UJC changes name & logo, hoping to connect to younger Jews

UJC changes name and log

October 13, 2009 02:11
3 minute read.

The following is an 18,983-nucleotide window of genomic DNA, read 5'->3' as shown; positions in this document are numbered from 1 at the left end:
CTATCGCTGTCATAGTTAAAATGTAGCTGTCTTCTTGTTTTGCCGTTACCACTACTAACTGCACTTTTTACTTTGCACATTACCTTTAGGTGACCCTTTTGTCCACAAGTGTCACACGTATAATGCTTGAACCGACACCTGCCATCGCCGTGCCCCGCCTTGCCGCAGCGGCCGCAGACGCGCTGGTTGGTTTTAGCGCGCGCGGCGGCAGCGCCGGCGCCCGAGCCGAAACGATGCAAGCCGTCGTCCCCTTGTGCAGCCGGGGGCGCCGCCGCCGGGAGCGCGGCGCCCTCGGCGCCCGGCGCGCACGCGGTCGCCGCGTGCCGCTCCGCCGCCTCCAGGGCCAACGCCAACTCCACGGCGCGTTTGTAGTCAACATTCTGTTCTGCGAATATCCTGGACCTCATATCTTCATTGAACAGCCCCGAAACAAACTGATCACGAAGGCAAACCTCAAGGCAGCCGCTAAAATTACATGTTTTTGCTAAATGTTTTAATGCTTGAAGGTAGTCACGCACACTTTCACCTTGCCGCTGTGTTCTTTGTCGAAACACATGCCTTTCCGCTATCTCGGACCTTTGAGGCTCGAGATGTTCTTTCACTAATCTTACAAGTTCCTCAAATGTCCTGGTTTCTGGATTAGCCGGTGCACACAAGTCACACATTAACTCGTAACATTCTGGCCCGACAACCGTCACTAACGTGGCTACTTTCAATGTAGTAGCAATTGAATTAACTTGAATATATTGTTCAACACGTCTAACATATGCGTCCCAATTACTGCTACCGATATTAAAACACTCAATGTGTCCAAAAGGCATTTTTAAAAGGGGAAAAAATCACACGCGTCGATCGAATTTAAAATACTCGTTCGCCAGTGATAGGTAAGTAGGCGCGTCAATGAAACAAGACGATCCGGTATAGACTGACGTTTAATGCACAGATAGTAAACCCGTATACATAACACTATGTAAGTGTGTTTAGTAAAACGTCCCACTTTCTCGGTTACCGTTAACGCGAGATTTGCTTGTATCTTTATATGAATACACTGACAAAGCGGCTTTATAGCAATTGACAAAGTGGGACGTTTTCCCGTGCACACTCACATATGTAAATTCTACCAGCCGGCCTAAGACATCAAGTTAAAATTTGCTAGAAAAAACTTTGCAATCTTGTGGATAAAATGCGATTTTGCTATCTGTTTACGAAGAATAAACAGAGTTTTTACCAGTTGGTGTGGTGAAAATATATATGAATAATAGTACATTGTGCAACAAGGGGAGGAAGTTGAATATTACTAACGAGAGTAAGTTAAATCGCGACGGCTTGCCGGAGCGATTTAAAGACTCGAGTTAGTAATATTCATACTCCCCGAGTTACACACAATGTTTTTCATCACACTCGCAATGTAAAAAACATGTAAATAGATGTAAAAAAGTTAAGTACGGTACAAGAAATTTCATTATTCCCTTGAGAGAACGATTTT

In an era where name recognition is everything, the umbrella organization for Jewish federations in North America has changed its name. As of next month, the United Jewish Communities will be known as The Jewish Federations of North America, a moniker that officials hope will signal the centrality of their organization, which currently represents 157 Jewish federations and 400 network communities in the US and Canada. This is the culmination of a three-year, $1.4 million research and branding project - including a new logo - that officials hope will reach younger Jews and help broaden their donor base. "Our new name makes a clear and bold statement that we embody the Jewish Federation system," Jerry Silverman, president and CEO of The Jewish Federations of North America, said in a statement. "Further, this change enables us to work with our partners to create stronger positioning of the Jewish Federations for the future." Indeed, the changes come as the organized Jewish community and Jewish charities - including The Jewish Federations of North America - grapple with a shrinking donor base and questions about what their role should be in the 21st century. In the fall of 2008, market research underwritten by UJC showed that one-third of Jews who donate to Jewish causes were unfamiliar with their local Jewish federations. Among Jews ages 18 to 34, the percentage was nearly 57 percent. Seeking to address that deficit, the umbrella group devised a new moniker and logo that would be easily identifiable; unified; and reflect its mobility. "It's not just an exercise in, 'Hey, we have a new brand,'" said Joe Berkofsky, director of communications for the organization. "It's more about that we have these critical challenges that we have to address, these overarching challenges," he said, adding, "Ultimately, we're doing it to broaden our donor base." Though admittedly a mouthful, the new moniker takes the lead from local federations, whose names already include the phrase "Jewish Federation of" in their titles, such as the "Jewish Federation of Los Angeles" or "Jewish Federation of Greater Washington." The new logo - a circular design and menorah - replaces an old design that featured a Star of David and flame. The new icon is meant to signal "centrality and stature" and will be adopted locally be some 20 local Jewish federations that volunteered to use the new logo. "It's important to have a consistent name out there," said Leslie K. Lichter, managing director of marketing and communication at UJA-Federation of New York. UJA-Federation got its name in 1986, when the Federation of Jewish Philanthropies of New York and United Jewish Appeal merged into one entity. "We built up a strong brand equity by speaking consistently about who we are and what we do," Lichter said. "That's behind what UJC is doing, in fact. They're trying to match their name to the 90% of organizations around the country." Susie Gelman, president of the Jewish Federation of Greater Washington, said her executive committee and board were enthusiastic about the new logo for The Jewish Federations of North America, which she said would give the federation system "a unified look." The Associated: Jewish Community Federation of Baltimore will pilot an "endorser" logo, incorporating the new logo with its own, strong brand. Doing so makes a "strong statement that we are part of a unified Federation system, while protecting the equity of our name in our community," said Marc Terrill, president of The Associated. But with a price tag of nearly $1 million, critics aren't so sure. "While I like the new name, those responsible for its promulgation ought to be embarrassed by the amount of money spent on the 'Initiative' from which it emerged," wrote Chicago attorney and frequent UJC critic Richard Wexler on his blog, UJ Thee and Me. Indeed, much of the cost was associated with complex market research and design work done by three firms: Taxi, which created the logo; Synovate, which conducted the survey; and R&R Partners in Las Vegas, best known for coining the tourism logo, "What happens here stays here," which was responsible for the branding and survey. But Berkofsky stressed that the cost - spread over three years and seen in context - was "actually not a lot of money." The "unprecedented" research also would be useful for many future marketing efforts. "We came away with very rich research that we'd never done before that we can use to study important demographics," Berkofsky said. "The logo is really a fundamental building block to raising awareness and building awareness of our brand, reaching younger Jews and connecting with more Jews generally," he added. "That's ultimately what this is about."•

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